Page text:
Published Friday, February 6, 2009 9:20 PM PST
Dredging banking on stimulus funds
City officials have estimated as much as $16 m illion is needed to complete the project in Newport Bay, Harbor.
By Brianna Bailey
Newport Beach hopes to ride the wave of federal economic stimulus money to fund dredging in both Upper Newport Bay and Newport Harbor.
“The city is using all avenues for potential federal funding,” said Newport Beach Councilwoman Leslie Daigle.
The House of Representatives’ version of President Obama’s multibillion-dollar stimulus package contains $2 billion in funding for the Army Corps of Engineers for construction projects, Daigle said.
The money would be geared toward projects that are “shovel-ready,” or that can be used to immediately stimulate the economy.
“If ever there were ever a shovel-ready project, the Back Bay is it,” she said.
Money for the ongoing dredging in Upper Newport Bay could run dry as early as June without additional federal funding, Daigle said.
City officials have estimated as much as $16 million is needed to complete the project.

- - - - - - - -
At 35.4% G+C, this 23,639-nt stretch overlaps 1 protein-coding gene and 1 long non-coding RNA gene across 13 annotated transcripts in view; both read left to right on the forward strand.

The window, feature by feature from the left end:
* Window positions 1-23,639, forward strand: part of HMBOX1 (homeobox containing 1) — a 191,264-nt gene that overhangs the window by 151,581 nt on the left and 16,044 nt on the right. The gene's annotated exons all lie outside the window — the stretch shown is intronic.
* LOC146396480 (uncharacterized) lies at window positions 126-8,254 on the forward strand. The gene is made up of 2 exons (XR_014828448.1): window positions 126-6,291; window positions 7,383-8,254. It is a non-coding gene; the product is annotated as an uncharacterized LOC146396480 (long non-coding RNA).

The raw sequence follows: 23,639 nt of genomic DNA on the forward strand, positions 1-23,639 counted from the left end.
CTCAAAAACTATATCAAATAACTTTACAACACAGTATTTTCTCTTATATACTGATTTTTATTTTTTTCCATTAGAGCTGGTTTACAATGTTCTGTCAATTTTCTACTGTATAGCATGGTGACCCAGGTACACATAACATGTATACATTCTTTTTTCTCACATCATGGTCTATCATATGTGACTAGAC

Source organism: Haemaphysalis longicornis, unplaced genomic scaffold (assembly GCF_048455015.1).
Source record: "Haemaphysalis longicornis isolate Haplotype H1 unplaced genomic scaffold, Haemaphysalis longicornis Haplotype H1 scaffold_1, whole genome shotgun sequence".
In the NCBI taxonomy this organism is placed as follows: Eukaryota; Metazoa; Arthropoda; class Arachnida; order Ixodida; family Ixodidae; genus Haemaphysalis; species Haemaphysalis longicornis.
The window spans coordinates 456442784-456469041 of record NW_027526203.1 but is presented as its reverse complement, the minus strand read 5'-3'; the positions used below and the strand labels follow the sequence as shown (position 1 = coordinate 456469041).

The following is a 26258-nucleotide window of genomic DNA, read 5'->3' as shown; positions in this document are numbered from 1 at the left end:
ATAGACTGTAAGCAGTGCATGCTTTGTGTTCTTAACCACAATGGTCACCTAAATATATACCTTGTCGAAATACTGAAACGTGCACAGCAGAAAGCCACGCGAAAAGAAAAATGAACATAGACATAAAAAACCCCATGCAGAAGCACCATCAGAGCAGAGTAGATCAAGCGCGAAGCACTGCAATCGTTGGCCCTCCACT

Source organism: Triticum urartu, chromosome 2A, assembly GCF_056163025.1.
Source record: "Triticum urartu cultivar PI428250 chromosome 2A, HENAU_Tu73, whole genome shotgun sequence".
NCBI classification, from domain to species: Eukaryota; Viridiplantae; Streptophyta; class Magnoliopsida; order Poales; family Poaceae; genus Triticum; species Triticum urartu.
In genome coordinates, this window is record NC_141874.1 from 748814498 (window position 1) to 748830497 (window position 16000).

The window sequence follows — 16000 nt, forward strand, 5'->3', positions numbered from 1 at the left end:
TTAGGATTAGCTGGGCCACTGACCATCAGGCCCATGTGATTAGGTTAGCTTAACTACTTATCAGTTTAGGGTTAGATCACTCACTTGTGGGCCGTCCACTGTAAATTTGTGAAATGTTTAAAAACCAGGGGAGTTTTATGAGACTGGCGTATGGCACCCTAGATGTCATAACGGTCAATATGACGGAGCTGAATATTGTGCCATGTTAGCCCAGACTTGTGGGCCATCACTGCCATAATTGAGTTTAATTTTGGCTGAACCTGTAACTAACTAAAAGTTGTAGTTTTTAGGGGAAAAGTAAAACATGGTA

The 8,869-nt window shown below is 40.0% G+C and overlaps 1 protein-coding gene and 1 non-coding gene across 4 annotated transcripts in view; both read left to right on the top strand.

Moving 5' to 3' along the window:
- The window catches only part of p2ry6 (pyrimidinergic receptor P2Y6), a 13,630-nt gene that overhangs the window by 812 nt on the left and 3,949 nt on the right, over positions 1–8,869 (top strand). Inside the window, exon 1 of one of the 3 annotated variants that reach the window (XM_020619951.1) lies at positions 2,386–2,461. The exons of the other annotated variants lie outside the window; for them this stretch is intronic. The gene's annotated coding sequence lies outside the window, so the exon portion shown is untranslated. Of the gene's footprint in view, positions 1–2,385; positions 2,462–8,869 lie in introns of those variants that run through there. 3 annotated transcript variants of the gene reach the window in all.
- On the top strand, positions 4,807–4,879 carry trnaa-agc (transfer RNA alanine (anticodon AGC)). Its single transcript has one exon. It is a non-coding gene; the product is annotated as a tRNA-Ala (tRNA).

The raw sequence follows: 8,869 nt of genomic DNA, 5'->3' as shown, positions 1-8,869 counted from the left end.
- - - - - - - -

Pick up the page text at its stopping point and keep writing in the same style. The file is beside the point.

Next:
The House version of the stimulus package also includes an additional $2 billion for the Army Corps of Engineers for operations and maintenance, Daigle said.
The Corps could eyeball dredging the lower harbor with some of the money from the operations and maintenance pool, said Newport Beach Assistant City Manager Dave Kiff.
Some of the language in the stimulus bill passed by the House directs the Corps to use the money on maintenance projects that haven’t been funded in past years, Kiff said.
“The harbor is something that has always been overwhelmed by other priorities for the Corps of Engineers,” Daigle said.
Newport Harbor hasn’t been thoroughly dredged since the 1930s, and boaters often complain of running aground. Cleaning the harbor falls under federal jurisdiction, but the project is low on the list of priorities because government officials view the site as a pleasure harbor, not a working waterway.
Newport Beach is doing its own preliminary testing in the lower harbor for sediments and toxins to give the project a jump-start, Kiff said.
The city hopes doing its own water testing will make the project more enticing for the Army Corps of Engineers when it comes to funding, he said.
“We’re optimistic, but we’re not looking for the dredges just yet,” Kiff said.